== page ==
Glossary of Terms

Finding and Sustaining Quality Parent Leadership

From BCCPAC's IMPACT, May 2005

Every organization needs good leadership. Good leaders help the membership set the course for the organization and achieve its goals.

At this time of year, or in September, most PACs and DPACs are choosing their executives for the coming school year. BCCPAC, as well as some DPACs, are fielding the question: What happens to our PAC if we can't find a president?

Finding and sustaining good leadership is a problem for many organizations The answer lies in providing potential leaders and members with a good-yes, irresistible-reason to become involved. With so many competing demands in our lives, parents must see special value in giving time and energy to their PAC or DPAC over and above the other ways they may already contribute to their school or district.

 The responsibility for attracting quality leadership does not rest solely with the PAC or DPAC. It belongs to the entire school and district community. Parent-involvement researcher Anne Henderson, speaking at BCCPAC's Spring Conference in 2003, said that when schools reach out to families, parents respond and children do better. The message from schools and districts must be: "Parents belong in our schools. Parents share our power and responsibility to educate our children. By working together as full partners, we will benefit all students."

This message has huge significance for parent participation and leadership. It provides the irresistible reason many potential parent leaders are looking for to move into a leadership role. As parents, how do we encourage and assist our schools and districts to deliver this crucial message?  

Anne Henderson says that families of all income and education levels, and from all ethnic and cultural groups, are supporting their children's learning at home. Parents have a natural interest in ensuring their children succeed. Schools, PACs, and DPACs that focus on building community-that say to parents, "You belong here"-draw parents into schools and boost their confidence to participate beyond the home to ensure their children's success and the success of all students. Among those parents are potential leaders willing to step into executive, committee, and project positions given the right opportunity.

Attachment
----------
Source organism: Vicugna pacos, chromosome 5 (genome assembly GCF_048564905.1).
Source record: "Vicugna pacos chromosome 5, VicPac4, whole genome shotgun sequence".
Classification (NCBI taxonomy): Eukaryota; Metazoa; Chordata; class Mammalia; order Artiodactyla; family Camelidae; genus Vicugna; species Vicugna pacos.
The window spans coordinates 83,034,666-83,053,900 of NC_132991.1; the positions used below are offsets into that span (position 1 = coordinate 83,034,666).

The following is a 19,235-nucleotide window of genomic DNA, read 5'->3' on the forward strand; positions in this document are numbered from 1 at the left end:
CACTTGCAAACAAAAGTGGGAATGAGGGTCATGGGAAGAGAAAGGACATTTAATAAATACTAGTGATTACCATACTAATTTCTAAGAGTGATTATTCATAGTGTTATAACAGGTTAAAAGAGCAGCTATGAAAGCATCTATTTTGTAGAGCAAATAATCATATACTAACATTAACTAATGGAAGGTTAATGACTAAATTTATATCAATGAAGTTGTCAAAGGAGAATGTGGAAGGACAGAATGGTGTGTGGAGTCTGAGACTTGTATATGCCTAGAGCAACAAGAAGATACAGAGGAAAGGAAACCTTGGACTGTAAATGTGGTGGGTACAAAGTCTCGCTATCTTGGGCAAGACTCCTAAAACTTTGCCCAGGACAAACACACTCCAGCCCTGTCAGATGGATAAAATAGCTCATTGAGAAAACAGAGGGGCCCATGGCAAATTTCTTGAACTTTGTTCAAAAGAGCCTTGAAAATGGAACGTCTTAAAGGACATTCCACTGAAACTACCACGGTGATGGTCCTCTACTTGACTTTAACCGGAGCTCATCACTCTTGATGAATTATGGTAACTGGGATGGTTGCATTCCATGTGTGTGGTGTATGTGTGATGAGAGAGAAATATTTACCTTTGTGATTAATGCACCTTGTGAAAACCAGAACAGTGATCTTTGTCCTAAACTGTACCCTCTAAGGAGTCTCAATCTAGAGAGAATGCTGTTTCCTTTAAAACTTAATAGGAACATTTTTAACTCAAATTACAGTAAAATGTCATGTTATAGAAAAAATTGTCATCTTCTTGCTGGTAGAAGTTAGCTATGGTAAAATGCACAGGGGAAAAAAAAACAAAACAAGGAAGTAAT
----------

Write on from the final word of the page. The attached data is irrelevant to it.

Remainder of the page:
Creating opportunities and a sense of belonging can begin with something as simple as personal reflection: What would bring me into the school or to a PAC or DPAC meeting? What would persuade me to take on a job beyond what I am already doing?  

Most people like doing what they are good at or interested in, and they are often flattered to be asked. This is an important part of making people feel welcome. An invitation from the principal, a teacher, or PAC representative to do a job one would be naturally suited for is hard to resist.  

When looking for volunteers for leadership positions, or when asking current volunteers to stay on, consider these tips:

  • Strike a nominating committee to solicit volunteers before election night. A phone call ahead of time is friendlier and less intimidating than a plea at an open meeting.
  • Offer to put new parents in touch with experienced parents to explain the job.
  • Give a clear outline of the duties and time commitment of each position. Describe past activities and successes.
  • Encourage retiring executive to stay on in an advisory capacity.
  • Invite prospective volunteers to an executive or committee meeting to find out first-hand what goes on.
  • Encourage new parents to put their names forward. New parents bring new involvement and new ideas.
  • Above all, acknowledge the work of past and current volunteers.